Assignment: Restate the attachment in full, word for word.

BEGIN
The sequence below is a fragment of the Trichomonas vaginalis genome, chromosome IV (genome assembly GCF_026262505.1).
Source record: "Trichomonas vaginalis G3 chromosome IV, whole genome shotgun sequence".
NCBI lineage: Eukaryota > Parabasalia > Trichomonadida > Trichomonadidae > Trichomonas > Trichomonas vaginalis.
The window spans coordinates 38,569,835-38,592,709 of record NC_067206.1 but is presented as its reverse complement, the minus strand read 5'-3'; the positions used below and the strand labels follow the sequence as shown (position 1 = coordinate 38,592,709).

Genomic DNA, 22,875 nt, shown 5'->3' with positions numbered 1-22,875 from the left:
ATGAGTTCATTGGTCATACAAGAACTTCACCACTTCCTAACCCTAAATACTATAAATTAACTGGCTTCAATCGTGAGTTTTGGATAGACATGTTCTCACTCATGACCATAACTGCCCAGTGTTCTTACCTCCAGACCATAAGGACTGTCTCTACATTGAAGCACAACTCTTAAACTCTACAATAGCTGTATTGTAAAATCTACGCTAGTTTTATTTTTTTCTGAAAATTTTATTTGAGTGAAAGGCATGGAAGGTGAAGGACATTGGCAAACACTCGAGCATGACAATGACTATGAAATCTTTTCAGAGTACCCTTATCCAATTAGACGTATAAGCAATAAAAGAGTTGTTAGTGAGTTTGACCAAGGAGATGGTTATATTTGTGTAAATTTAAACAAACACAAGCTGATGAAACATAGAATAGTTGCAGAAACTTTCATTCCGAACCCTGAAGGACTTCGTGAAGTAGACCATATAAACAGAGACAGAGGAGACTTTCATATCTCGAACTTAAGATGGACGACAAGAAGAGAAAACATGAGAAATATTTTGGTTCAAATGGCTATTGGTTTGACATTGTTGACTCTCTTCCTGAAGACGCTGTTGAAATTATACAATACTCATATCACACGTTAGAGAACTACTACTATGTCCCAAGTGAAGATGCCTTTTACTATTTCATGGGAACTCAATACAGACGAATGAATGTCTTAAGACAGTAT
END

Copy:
The sequence below is a fragment of the Trichomonas vaginalis genome, chromosome IV (genome assembly GCF_026262505.1).
Source record: "Trichomonas vaginalis G3 chromosome IV, whole genome shotgun sequence".
NCBI lineage: Eukaryota > Parabasalia > Trichomonadida > Trichomonadidae > Trichomonas > Trichomonas vaginalis.
The window spans coordinates 38,569,835-38,592,709 of record NC_067206.1 but is presented as its reverse complement, the minus strand read 5'-3'; the positions used below and the strand labels follow the sequence as shown (position 1 = coordinate 38,592,709).

Genomic DNA, 22,875 nt, shown 5'->3' with positions numbered 1-22,875 from the left:
ATGAGTTCATTGGTCATACAAGAACTTCACCACTTCCTAACCCTAAATACTATAAATTAACTGGCTTCAATCGTGAGTTTTGGATAGACATGTTCTCACTCATGACCATAACTGCCCAGTGTTCTTACCTCCAGACCATAAGGACTGTCTCTACATTGAAGCACAACTCTTAAACTCTACAATAGCTGTATTGTAAAATCTACGCTAGTTTTATTTTTTTCTGAAAATTTTATTTGAGTGAAAGGCATGGAAGGTGAAGGACATTGGCAAACACTCGAGCATGACAATGACTATGAAATCTTTTCAGAGTACCCTTATCCAATTAGACGTATAAGCAATAAAAGAGTTGTTAGTGAGTTTGACCAAGGAGATGGTTATATTTGTGTAAATTTAAACAAACACAAGCTGATGAAACATAGAATAGTTGCAGAAACTTTCATTCCGAACCCTGAAGGACTTCGTGAAGTAGACCATATAAACAGAGACAGAGGAGACTTTCATATCTCGAACTTAAGATGGACGACAAGAAGAGAAAACATGAGAAATATTTTGGTTCAAATGGCTATTGGTTTGACATTGTTGACTCTCTTCCTGAAGACGCTGTTGAAATTATACAATACTCATATCACACGTTAGAGAACTACTACTATGTCCCAAGTGAAGATGCCTTTTACTATTTCATGGGAACTCAATACAGACGAATGAATGTCTTAAGACAGTAT